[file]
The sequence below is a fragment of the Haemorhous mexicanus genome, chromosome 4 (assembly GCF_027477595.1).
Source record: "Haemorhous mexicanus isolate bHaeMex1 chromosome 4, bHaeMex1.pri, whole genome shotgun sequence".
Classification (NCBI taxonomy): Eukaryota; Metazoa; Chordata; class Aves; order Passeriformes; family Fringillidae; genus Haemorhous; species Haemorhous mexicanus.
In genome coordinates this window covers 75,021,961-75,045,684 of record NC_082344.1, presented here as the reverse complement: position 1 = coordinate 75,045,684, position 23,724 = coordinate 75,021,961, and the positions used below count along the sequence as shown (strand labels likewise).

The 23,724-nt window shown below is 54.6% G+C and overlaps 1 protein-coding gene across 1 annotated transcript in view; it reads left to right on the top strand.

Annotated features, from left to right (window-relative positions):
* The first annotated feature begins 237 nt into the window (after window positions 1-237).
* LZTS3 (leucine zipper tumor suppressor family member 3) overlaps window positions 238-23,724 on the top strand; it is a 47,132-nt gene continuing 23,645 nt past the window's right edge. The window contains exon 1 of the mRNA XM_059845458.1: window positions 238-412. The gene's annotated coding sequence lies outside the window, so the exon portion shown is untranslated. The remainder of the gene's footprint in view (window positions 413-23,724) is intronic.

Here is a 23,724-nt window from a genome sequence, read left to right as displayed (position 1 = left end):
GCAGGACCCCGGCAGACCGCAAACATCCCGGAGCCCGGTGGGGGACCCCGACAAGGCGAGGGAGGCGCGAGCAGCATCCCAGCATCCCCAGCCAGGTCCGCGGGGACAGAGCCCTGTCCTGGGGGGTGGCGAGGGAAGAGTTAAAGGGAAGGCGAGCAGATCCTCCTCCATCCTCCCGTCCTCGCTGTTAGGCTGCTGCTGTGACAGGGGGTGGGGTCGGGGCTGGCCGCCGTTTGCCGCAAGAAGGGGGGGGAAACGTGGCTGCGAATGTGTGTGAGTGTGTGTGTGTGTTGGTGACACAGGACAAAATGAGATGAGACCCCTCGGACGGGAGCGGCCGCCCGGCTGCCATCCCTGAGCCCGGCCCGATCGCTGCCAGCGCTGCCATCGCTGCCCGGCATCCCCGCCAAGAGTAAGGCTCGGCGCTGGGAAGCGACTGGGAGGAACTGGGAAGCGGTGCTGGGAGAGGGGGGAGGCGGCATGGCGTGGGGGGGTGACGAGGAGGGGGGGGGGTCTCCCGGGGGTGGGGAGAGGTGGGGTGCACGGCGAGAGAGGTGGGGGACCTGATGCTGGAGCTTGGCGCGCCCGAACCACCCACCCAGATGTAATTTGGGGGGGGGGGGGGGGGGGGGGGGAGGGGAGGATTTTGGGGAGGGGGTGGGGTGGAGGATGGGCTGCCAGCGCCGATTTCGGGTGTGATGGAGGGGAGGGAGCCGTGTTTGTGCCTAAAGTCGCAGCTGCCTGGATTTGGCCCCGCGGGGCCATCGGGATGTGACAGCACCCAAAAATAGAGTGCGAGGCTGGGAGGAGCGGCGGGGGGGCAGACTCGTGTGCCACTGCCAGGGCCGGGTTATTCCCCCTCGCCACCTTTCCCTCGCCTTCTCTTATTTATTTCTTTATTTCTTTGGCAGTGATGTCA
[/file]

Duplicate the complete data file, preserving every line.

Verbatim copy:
The sequence below is a fragment of the Haemorhous mexicanus genome, chromosome 4 (assembly GCF_027477595.1).
Source record: "Haemorhous mexicanus isolate bHaeMex1 chromosome 4, bHaeMex1.pri, whole genome shotgun sequence".
Classification (NCBI taxonomy): Eukaryota; Metazoa; Chordata; class Aves; order Passeriformes; family Fringillidae; genus Haemorhous; species Haemorhous mexicanus.
In genome coordinates this window covers 75,021,961-75,045,684 of record NC_082344.1, presented here as the reverse complement: position 1 = coordinate 75,045,684, position 23,724 = coordinate 75,021,961, and the positions used below count along the sequence as shown (strand labels likewise).

The 23,724-nt window shown below is 54.6% G+C and overlaps 1 protein-coding gene across 1 annotated transcript in view; it reads left to right on the top strand.

Annotated features, from left to right (window-relative positions):
* The first annotated feature begins 237 nt into the window (after window positions 1-237).
* LZTS3 (leucine zipper tumor suppressor family member 3) overlaps window positions 238-23,724 on the top strand; it is a 47,132-nt gene continuing 23,645 nt past the window's right edge. The window contains exon 1 of the mRNA XM_059845458.1: window positions 238-412. The gene's annotated coding sequence lies outside the window, so the exon portion shown is untranslated. The remainder of the gene's footprint in view (window positions 413-23,724) is intronic.

Here is a 23,724-nt window from a genome sequence, read left to right as displayed (position 1 = left end):
GCAGGACCCCGGCAGACCGCAAACATCCCGGAGCCCGGTGGGGGACCCCGACAAGGCGAGGGAGGCGCGAGCAGCATCCCAGCATCCCCAGCCAGGTCCGCGGGGACAGAGCCCTGTCCTGGGGGGTGGCGAGGGAAGAGTTAAAGGGAAGGCGAGCAGATCCTCCTCCATCCTCCCGTCCTCGCTGTTAGGCTGCTGCTGTGACAGGGGGTGGGGTCGGGGCTGGCCGCCGTTTGCCGCAAGAAGGGGGGGGAAACGTGGCTGCGAATGTGTGTGAGTGTGTGTGTGTGTTGGTGACACAGGACAAAATGAGATGAGACCCCTCGGACGGGAGCGGCCGCCCGGCTGCCATCCCTGAGCCCGGCCCGATCGCTGCCAGCGCTGCCATCGCTGCCCGGCATCCCCGCCAAGAGTAAGGCTCGGCGCTGGGAAGCGACTGGGAGGAACTGGGAAGCGGTGCTGGGAGAGGGGGGAGGCGGCATGGCGTGGGGGGGTGACGAGGAGGGGGGGGGGTCTCCCGGGGGTGGGGAGAGGTGGGGTGCACGGCGAGAGAGGTGGGGGACCTGATGCTGGAGCTTGGCGCGCCCGAACCACCCACCCAGATGTAATTTGGGGGGGGGGGGGGGGGGGGGGGGAGGGGAGGATTTTGGGGAGGGGGTGGGGTGGAGGATGGGCTGCCAGCGCCGATTTCGGGTGTGATGGAGGGGAGGGAGCCGTGTTTGTGCCTAAAGTCGCAGCTGCCTGGATTTGGCCCCGCGGGGCCATCGGGATGTGACAGCACCCAAAAATAGAGTGCGAGGCTGGGAGGAGCGGCGGGGGGGCAGACTCGTGTGCCACTGCCAGGGCCGGGTTATTCCCCCTCGCCACCTTTCCCTCGCCTTCTCTTATTTATTTCTTTATTTCTTTGGCAGTGATGTCA